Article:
Get in touch

Postlight joins Launch by NTT DATA! Learn more.

There’s nothing better than crossing something off your to-do list. This week Chris and Gina reflect on which tools are best for organizing your life and your to-do list. Their conclusion — analog is best. Gina breaks down why her bullet journal is the best option for her and why digital lists will never be as effective as writing things down on paper. 


Gina Trapani: I am the mom who put family Mario Kart racing on the weekend to-do list. I dunno, I feel like there’s something… there’s probably something wrong with that scenario.

Chris LoSacco: (Laughs)

Gina: I said, “Mm, maybe I should…” (Laughs)

Chris: (Laughs)


Chris: Hello,  and welcome to the Postlight podcast. I am Chris LoSacco, the president of Postlight, and I am joined, as always, by my partner in this business, the CEO of Postlight, Gina Trapani. Gina…

Gina: Hey, Chris.

Chris: How are you?

Gina: I’m doin’ okay. It’s been a week of a lot of things. A lot of things. And I had to really flex my muscles this week to sort of manage all the things.

Chris: We’re gonna talk about that.

Gina: We’re gonna talk about that!

Chris: Because aren’t all the weeks weeks with a lot of things?

Gina: We covered this.

Chris: Yes.

Gina: All… this week, man. This week. (Laughs)

Chris: Right.

Gina: We talked about this.

Chris: So, we have talked about setting and holding boundaries, and that’s really important. But we also need to talk about, when there’s a lot of things, you need to have a system and you need to get organized. And we alluded to how important it is to prioritize when you’ve got a very long list, and just acknowledge that things aren’t gonna happen when they get to the bottom of the list, and that’s okay. But we didn’t really talk about how to do it. 

Gina: Yeah.

Chris: Like, how do you get yourself in the right headspace, where you’ve got the list that you feel good about? And I know that, you know, we talk all day every day, but I know you’ve got some particular thoughts and some particular systems that you’ve developed over the years, and we should dive in. Because I think this is interesting, like, what… how do you get your head on straight when you think about doing all the things that you have to do?

Gina: Yes. I mean, I spent a good part of my career writing about, like, personal productivity and systems, and this is my go-to…

Chris: Mhm.

Gina: But you know, someone asked me recently what I thought was important leadership skills… or, no, it was actually what books have affected, like, have made the biggest impact on your career, and I found myself going to David Allen’s Getting Things Done…

Chris: Of course, yep.

Gina: Which is a seminal work on, just, like, managing all the inputs, right?

Chris: Yes. You’ve got the inbox, and you’ve got a way to process it, and you’ve got… yeah.

Gina: Yeah. Trusted system, inbox. I mean, it’s the trifecta, right? It’s like, inbox, calendar and to-do list. Right? Like, that’s the trifecta.

Chris: That’s the trifecta.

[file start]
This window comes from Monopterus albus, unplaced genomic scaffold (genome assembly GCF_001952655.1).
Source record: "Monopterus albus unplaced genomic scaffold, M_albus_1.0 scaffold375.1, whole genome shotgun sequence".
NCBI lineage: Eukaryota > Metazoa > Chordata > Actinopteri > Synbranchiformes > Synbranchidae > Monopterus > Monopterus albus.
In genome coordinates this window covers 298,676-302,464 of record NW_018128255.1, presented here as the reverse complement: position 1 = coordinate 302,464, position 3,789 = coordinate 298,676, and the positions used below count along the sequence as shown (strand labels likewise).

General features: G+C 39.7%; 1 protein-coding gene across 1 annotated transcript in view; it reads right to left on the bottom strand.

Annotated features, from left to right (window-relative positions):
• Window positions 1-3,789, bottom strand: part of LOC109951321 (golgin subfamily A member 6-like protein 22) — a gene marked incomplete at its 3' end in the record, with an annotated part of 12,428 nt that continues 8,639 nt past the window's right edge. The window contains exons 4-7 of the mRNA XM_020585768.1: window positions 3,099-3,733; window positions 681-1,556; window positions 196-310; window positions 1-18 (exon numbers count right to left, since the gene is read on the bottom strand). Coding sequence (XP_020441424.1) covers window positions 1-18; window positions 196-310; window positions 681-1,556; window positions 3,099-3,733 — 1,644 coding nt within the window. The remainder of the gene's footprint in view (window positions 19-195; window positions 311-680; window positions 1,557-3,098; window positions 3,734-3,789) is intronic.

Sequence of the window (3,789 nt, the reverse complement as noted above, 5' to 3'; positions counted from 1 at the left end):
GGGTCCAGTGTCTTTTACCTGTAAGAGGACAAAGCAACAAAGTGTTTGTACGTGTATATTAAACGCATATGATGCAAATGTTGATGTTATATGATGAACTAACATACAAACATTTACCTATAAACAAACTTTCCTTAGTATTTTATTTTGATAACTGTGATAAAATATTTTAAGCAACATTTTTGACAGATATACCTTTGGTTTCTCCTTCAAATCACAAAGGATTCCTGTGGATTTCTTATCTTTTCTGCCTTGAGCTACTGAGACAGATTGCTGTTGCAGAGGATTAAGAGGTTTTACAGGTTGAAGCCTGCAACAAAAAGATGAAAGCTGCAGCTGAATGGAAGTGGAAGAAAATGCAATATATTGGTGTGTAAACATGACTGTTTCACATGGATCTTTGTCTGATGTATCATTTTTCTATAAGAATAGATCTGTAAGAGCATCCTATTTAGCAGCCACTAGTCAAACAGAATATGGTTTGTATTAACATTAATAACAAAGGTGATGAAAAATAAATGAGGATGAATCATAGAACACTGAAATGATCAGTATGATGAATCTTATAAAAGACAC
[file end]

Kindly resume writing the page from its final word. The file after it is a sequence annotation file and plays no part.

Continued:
Gina: And part of the reason why you and I work together so well is that we are both, like, we live by the calendar. The calendar kind of… we split things up that way.

Chris: Yep. We have a shared inbox.

Gina: We keep lists, we share an inbox. Yes. We have individual inboxes, shared inboxes. But you know, it’s funny, I was thinking about… like, something that my parents taught me that I didn’t realize that they were teaching me… (laughs)… at the time, and didn’t recognize how important it was until I was an adult… So, my mom was a public school teacher.

Chris: Mhm.

Gina: So part of her job is, like, teaching kids how to get their homework planner together…

Chris: Sure.

Gina: And be held accountable for getting work done, right?

Chris: Yep.

Gina: And so she was… and she was a master at using pen and paper to do this, right? I mean, I’m gonna date myself, this was the ‘80s, there were no computers back then.

Chris: Mhm.

Gina: So, I just remember during the course of home life as a kid, you know, watching my parents, particularly my mom, go through these rituals to get things done. And they were visible, because they were… they were physical things. So, some examples. She had, you know, Sunday night she dealt with bills. She paid bills. So she had a file, and the bills were organized, the paper bills were organized in reverse-chronological order. So that Sunday, she would pull the bills off the top of the pile that were due that week, write the cheques, put them in the envelopes, put the stamps on them and like, set them by the door to take them to the mailbox the next morning.

Chris: Were you part of the process? Or you were just aware that it  was happening?

Gina: I would just… it was Sunday night, when I wandered through the living room and my mom was sitting at one particular end of the couch with her feet up…

Chris: She had her folder out. Got it, okay.

Gina: With the folder out. Yeah, right? And the checkbook. She also, she had this, she had to use these index cards, and she would plan out the meals for the week… so there was one night that was grocery shopping. That, I would go with her and… you know, when I was really little she would, like, put me in the cart. But she had this index card and she would draw the boxes for the whole seven days of the week. She would write what meal we were going to eat.

Chris: Mhm.

Gina: And then it would sit kind of in front of the knife holder in the kitchen. And so, in the morning… she was a teacher, she had to go to work, she had to hustle us all off to school. She would look at the index card, and pull out whatever had to be defrosted out of the freezer, stick it on the stove, and then when she got home later it would be ready to make.